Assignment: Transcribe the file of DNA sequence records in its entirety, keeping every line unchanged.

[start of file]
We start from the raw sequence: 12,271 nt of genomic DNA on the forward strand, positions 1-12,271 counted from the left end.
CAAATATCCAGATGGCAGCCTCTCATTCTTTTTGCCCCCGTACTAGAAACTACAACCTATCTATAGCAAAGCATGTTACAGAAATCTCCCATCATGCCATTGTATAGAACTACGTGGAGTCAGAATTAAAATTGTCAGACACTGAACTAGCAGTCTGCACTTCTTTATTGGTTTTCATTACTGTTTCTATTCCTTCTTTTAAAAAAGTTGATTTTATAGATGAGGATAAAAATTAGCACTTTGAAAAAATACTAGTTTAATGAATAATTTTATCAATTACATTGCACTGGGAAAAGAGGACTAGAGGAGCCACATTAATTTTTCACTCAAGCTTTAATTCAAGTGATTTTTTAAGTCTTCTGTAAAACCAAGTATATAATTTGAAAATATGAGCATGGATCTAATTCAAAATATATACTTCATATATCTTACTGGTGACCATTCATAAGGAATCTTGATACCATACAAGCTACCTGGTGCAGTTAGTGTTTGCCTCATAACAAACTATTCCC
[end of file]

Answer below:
We start from the raw sequence: 12,271 nt of genomic DNA on the forward strand, positions 1-12,271 counted from the left end.
CAAATATCCAGATGGCAGCCTCTCATTCTTTTTGCCCCCGTACTAGAAACTACAACCTATCTATAGCAAAGCATGTTACAGAAATCTCCCATCATGCCATTGTATAGAACTACGTGGAGTCAGAATTAAAATTGTCAGACACTGAACTAGCAGTCTGCACTTCTTTATTGGTTTTCATTACTGTTTCTATTCCTTCTTTTAAAAAAGTTGATTTTATAGATGAGGATAAAAATTAGCACTTTGAAAAAATACTAGTTTAATGAATAATTTTATCAATTACATTGCACTGGGAAAAGAGGACTAGAGGAGCCACATTAATTTTTCACTCAAGCTTTAATTCAAGTGATTTTTTAAGTCTTCTGTAAAACCAAGTATATAATTTGAAAATATGAGCATGGATCTAATTCAAAATATATACTTCATATATCTTACTGGTGACCATTCATAAGGAATCTTGATACCATACAAGCTACCTGGTGCAGTTAGTGTTTGCCTCATAACAAACTATTCCC